Beehn v. Doe et al

Filing 14

IT IS HEREBY ORDERED that Plaintiff's Complaint is DISMISSED without prejudice for failure to state a claim upon which relief can be granted. Plaintiff's Motions are DENIED. (Doc. 4)(Doc. 5). IT IS FURTHER ORDERED that, should he wish to proceed with this case, Plaintiff shall file his First Amended Complaint, stating any facts which may exist to support a medical indifference claim, within 28 days of the entry of this order. (Amended Pleadings due by 2/2/2017). Signed by Judge Staci M. Yandle on 1/4/2017. (tjk)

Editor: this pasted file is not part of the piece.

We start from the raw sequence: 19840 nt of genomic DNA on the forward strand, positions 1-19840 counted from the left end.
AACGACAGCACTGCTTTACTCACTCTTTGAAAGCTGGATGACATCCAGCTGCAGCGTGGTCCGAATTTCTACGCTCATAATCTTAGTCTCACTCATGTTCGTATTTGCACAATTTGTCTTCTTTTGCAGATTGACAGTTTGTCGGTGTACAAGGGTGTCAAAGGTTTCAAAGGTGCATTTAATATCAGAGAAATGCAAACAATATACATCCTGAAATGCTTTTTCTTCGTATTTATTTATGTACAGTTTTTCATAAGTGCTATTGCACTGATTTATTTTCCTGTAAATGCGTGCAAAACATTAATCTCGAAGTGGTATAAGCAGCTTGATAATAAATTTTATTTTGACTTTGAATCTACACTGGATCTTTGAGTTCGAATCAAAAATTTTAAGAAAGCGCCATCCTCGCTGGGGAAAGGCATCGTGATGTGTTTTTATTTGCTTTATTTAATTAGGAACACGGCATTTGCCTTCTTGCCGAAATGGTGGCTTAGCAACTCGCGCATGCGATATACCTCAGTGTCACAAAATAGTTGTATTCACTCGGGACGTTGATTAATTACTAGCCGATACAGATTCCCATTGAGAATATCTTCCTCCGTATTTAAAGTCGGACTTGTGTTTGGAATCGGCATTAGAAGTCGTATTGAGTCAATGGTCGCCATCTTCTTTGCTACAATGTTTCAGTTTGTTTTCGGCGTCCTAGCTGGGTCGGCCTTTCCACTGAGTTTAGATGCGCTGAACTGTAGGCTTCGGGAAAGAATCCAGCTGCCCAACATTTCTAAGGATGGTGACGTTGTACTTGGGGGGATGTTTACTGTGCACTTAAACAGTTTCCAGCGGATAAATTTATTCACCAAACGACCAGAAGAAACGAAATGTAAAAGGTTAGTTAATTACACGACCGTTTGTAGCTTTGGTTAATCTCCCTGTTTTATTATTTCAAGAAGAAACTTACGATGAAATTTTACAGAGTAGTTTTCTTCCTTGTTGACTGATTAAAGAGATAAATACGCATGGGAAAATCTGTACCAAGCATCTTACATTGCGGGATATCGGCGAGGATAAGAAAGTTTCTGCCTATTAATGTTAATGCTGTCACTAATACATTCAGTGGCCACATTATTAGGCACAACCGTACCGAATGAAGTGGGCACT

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IN THE UNITED STATES DISTRICT COURT FOR THE SOUTHERN DISTRICT OF ILLINOIS BRADLY BEEHN, Plaintiff, vs. JOHN DOES (DOCTORS 1-50), JANE DOES (NURSES 1-25), JANE DOE 26, ROGERICK MATTICKS, HEALTH CARE PROVIDER, JOHN DOE 51, JANE DOE 27, and DUNNING ) ) ) ) ) ) ) ) ) ) ) ) ) ) ) Case No. 16−cv–1282−SMY Defendants. MEMORANDUM AND ORDER YANDLE, District Judge: Plaintiff Bradley Beehn, an inmate in Robinson Correctional Center, brings this action for deprivations of his constitutional rights pursuant to 42 U.S.C. § 1983 for events that occurred at Shawnee Correctional Center. Plaintiff seeks monetary damages. This case is now before the Court for a preliminary review of the Complaint pursuant to 28 U.S.C. § 1915A, which provides: (a) Screening – The court shall review, before docketing, if feasible or, in any event, as soon as practicable after docketing, a complaint in a civil action in which a prisoner seeks redress from a governmental entity or officer or employee of a governmental entity. (b) Grounds for Dismissal – On review, the court shall identify cognizable claims or dismiss the complaint, or any portion of the complaint, if the complaint– (1) is frivolous, malicious, or fails to state a claim on which relief may be granted; or (2) seeks monetary relief from a defendant who is immune from such relief. 1 An action or claim is frivolous if “it lacks an arguable basis either in law or in fact.” Neitzke v. Williams, 490 U.S. 319, 325 (1989). Frivolousness is an objective standard that refers to a claim that any reasonable person would find meritless. Lee v. Clinton, 209 F.3d 1025, 102627 (7th Cir. 2000). An action fails to state a claim upon which relief can be granted if it does not plead “enough facts to state a claim to relief that is plausible on its face.” Bell Atlantic Corp. v. Twombly, 550 U.S. 544, 570 (2007). The claim of entitlement to relief must cross “the line between possibility and plausibility.” Id. at 557. At this juncture, the factual allegations of the pro se complaint are to be liberally construed. See Rodriguez v. Plymouth Ambulance Serv., 577 F.3d 816, 821 (7th Cir. 2009). Upon careful review of the Complaint and any supporting exhibits, the Court finds it appropriate to exercise its authority under § 1915A. This action is subject to dismissal. The Complaint Plaintiff began experiencing pain and discomfort in his stomach in April 2016. (Doc. 1, p. 6). On April 7, 2016, while in the recreational yard at Shawnee Correctional Center, Plaintiff had to use the bathroom because he was suffering from severe pain and diarrhea. Id. He asked the correctional officer on duty to unlock the bathroom on the yard, but the officer refused. Id. Plaintiff decided to defecate in the corner of the yard, for which he was given a ticket. Id. Plaintiff wrote grievances regarding his health issue in May and June 2016. Id. At Shawnee, inmates are frequently confined to their cells for 22 hours a day. Id. On more than one occasion, health care unit staff asked Plaintiff to defecate in a bucket and keep it in his cell to be collected later. Id. Plaintiff also had to walk the sample to the health care unit himself, which he did almost daily from July 11, 2016 until July 28, 2016. (Doc. 1, p. 6-7). On more than one 2 occasion, Plaintiff went through this process only to be told that the supplies to conduct the tests on his feces had not come in. (Doc. 1, p. 6). Plaintiff was given bismatrol tablets, a generic form of Pepto Bismol for his issue. (Doc. 1, p. 7). He was sent for a colonoscopy in September 2016, which showed that he had irritable bowel and colon syndrome. Id. Plaintiff requested testing for Chron’s disease but was denied. Id. Discussion Based on the allegations of the Complaint, the Court finds it convenient to divide the pro se action into 2 counts. The parties and the Court will use these designations in all future pleadings and orders, unless otherwise directed by a judicial officer of this Court. Count 1 – A guard was deliberately indifferent to Plaintiff’s serious medical need when he refused to let Plaintiff use the bathroom on the recreational yard; Count 2 – Medical staff was deliberately indifferent to Plaintiff’s serious medical needs when they refused to send him out for further testing and instead instructed him to keep feces in his cell and walk the feces to the health care unit Plaintiff’s Complaint must be dismissed without prejudice at this time because he has not associated any defendants with his allegations. Though Plaintiff names approximately 81 defendants in the caption of his Complaint, he fails to list them elsewhere in his Complaint. As a result, the Court is unable to ascertain what claims, if any, Plaintiff has against these defendants. The reason that plaintiffs, even those proceeding pro se, for whom the Court is required to liberally construe complaints, see Haines v. Kerner, 404 U.S. 519, 520-21 (1972), are required to associate specific defendants with specific claims is so defendants are put on notice of the claims brought against them and so they can properly answer the complaint. “Federal Rule of Civil Procedure 8(a)(2) requires only ‘a short and plain statement of the claim showing that the pleader is entitled to relief,’ in order to ‘give the defendant fair notice of what the . . . claim is 3 and the grounds upon which it rests.’” Bell Atlantic Corp. v. Twombly, 550 U.S. 544, 555 (2007) (quoting Conley v. Gibson, 355 U.S. 41, 47 (1957)). Thus, where a plaintiff has not included a defendant in his statement of the claim, the defendant cannot be said to be adequately put on notice of which claims in the complaint, if any, are directed against him. Furthermore, merely invoking the name of a potential defendant is not sufficient to state a claim against that individual. See Collins v. Kibort, 143 F.3d 331, 334 (7th Cir. 1998). And in the case of those defendants in supervisory positions, the doctrine of respondeat superior is not applicable to § 1983 actions. Sanville v. McCaughtry, 266 F.3d 724, 740 (7th Cir. 2001) (citations omitted). Plaintiff has not alleged that any of the defendants is “personally responsible for the deprivation of a constitutional right,” id., and a defendant cannot be liable merely because he supervised a person who caused a constitutional violation. Plaintiff has listed several defendants, but he has not named any of them in the body of his Complaint, either by name or by “John Doe” designation or title. This is insufficient to either put the defendants on notice of the claims against them or to adequately plead personal involvement. Accordingly, Plaintiff’s claims will be dismissed without prejudice. Plaintiff may file an Amended Complaint associating specific claims with specific defendants. As a final note, most of the listed defendants fall into one of two groupings of unknown “John/Jane Doe” defendants. While a plaintiff may use the “John Doe” designation to refer to specific individuals whose names are unknown, a plaintiff will run afoul of the pleading standards in Iqbal and Twombly by merely asserting that groups of medical providers violated his constitutional rights. Plaintiff must make plausible allegations against individuals. Ashcroft v. Iqbal, 556 U.S. 662, 678 (2009) (finding that a complaint must describe “more than a sheer 4 possibility that a defendant has acted unlawfully”); Bell Atlantic Corp. v. Twombly, 550 U.S. 544, 555 (2007) (“Factual allegations must be enough to raise a right to relief above the speculative level.”). When a plaintiff does nothing but state that a group of unknown medical providers harmed him without providing more, all he has established is that there is a “sheer possibility” that someone in that group harmed him. Plaintiff may not know the name of individual defendants, but he must describe the “who, what, why, where, and how” that form the basis of the claim against that person. To allow otherwise would be effectively allowing Plaintiff to amend his Complaint further at will without review of this Court, a result contrary to both the local rules and § 1915A. Because the Complaint neither describes the unknown defendants nor their conduct, Plaintiff could ascribe any conduct he chooses to any number of people that occurred at any time during the relevant time period. Therefore, should Plaintiff take up the Court’s invitation to amend his complaint, he should specifically describe the unconstitutional conduct that any unknown defendant engaged in. Pending Motions As the Court had determined that Plaintiff has not stated a claim on which relief could be granted, it will not order service on any defendant. Plaintiff’s Motion for Service of Process at Government Expense is therefore DENIED. (Doc. 4). Plaintiff’s Motion for Counsel will also be denied. A district court “may request an attorney to represent any person unable to afford counsel.” 28 U.S.C. § 1915 (e) (1). There is no constitutional or statutory right to counsel for a civil litigant, however. Stroe v. Immigration and Naturalization Services, 256 F.3d 498, 500 (7th Cir. 2001); Zarnes v. Rhodes, 64 F.3d 285, 288 (7th Cir. 1995). Recruitment of counsel lies within the sound discretion of the court. See Pruitt 5 v. Mote, 503 F.3d 647, 654 (7th Cir. 2007) (citing Johnson v. Doughty, 433 F.3d 1001, 1006 (7th Cir. 2006)). In determining whether to recruit counsel, the Court is directed to make a two-fold inquiry: “(1) has the indigent plaintiff made a reasonable attempt to obtain counsel or been effectively precluded from doing so; and if so, (2) given the difficulty of the case, does the plaintiff appear competent to litigate it himself?” Pruitt, 503 F.3d at 654 (citing Farmer v. Haas, 990 F.2d 319, 321-22 (7th Cir. 1993)). The first prong of the analysis is a threshold question. If a plaintiff has made no attempt to obtain counsel on his own, the court should deny the request. See Pruitt, 503 F.3d at 655. Here, Plaintiff has failed to meet his threshold burden of making a “reasonable attempt” to secure counsel. See Santiago v. Walls, 599 F.3d 749, 760 (7th Cir. 2010). Plaintiff must submit proof to the Court that he has at least tried to recruit counsel. Plaintiff left the section on the form that asks about his efforts to recruit counsel completely blank. He did not attach any exhibits to his motion showing that he wrote to law firms that rejected his request. He has provided no information on his attempts to recruit counsel and therefore, the Court finds that Plaintiff has not made his threshold showing. Accordingly, the motion is DENIED. (Doc. 4). Disposition IT IS HEREBY ORDERED that Plaintiff’s Complaint is DISMISSED without prejudice for failure to state a claim upon which relief can be granted. Plaintiff’s Motions are DENIED. (Doc. 4)(Doc. 5). IT IS FURTHER ORDERED that, should he wish to proceed with this case, Plaintiff shall file his First Amended Complaint, stating any facts which may exist to support a medical indifference claim, within 28 days of the entry of this order (on or before February 2, 2017). An 6 amended complaint supersedes and replaces the original complaint, rendering the original complaint void. See Flannery v. Recording Indus. Ass’n of Am., 354 F.3d 632, 638 n.1 (7th Cir. 2004). The Court will not accept piecemeal amendments to the original complaint. Thus, the First Amended Complaint must stand on its own, without reference to any other pleading. Should the First Amended Complaint not conform to these requirements, it shall be stricken. Plaintiff must also re-file any exhibits he wishes the Court to consider along with the First Amended Complaint. Failure to file an amended complaint shall result in the dismissal of this action with prejudice. Such dismissal shall count as one of Plaintiff’s three allotted “strikes” within the meaning of 28 U.S.C. § 1915(g). Plaintiff is warned, however, that the Court takes the issue of perjury seriously, and that any facts found to be untrue in the Amended Complaint may be grounds for sanctions, including dismissal and possible criminal prosecution for perjury. Rivera v. Drake, 767 F.3d 685, 686 (7th Cir. 2014) (dismissing a lawsuit as a sanction where an inmate submitted a false affidavit and subsequently lied on the stand). No service shall be ordered on any Defendant until after the Court completes its § 1915A review of the First Amended Complaint. In order to assist Plaintiff in preparing his amended complaint, the Clerk is DIRECTED to mail Plaintiff a blank civil rights complaint form. IT IS SO ORDERED. DATED: January 4, 2017. s/ STACI M. YANDLE United States District Judge 7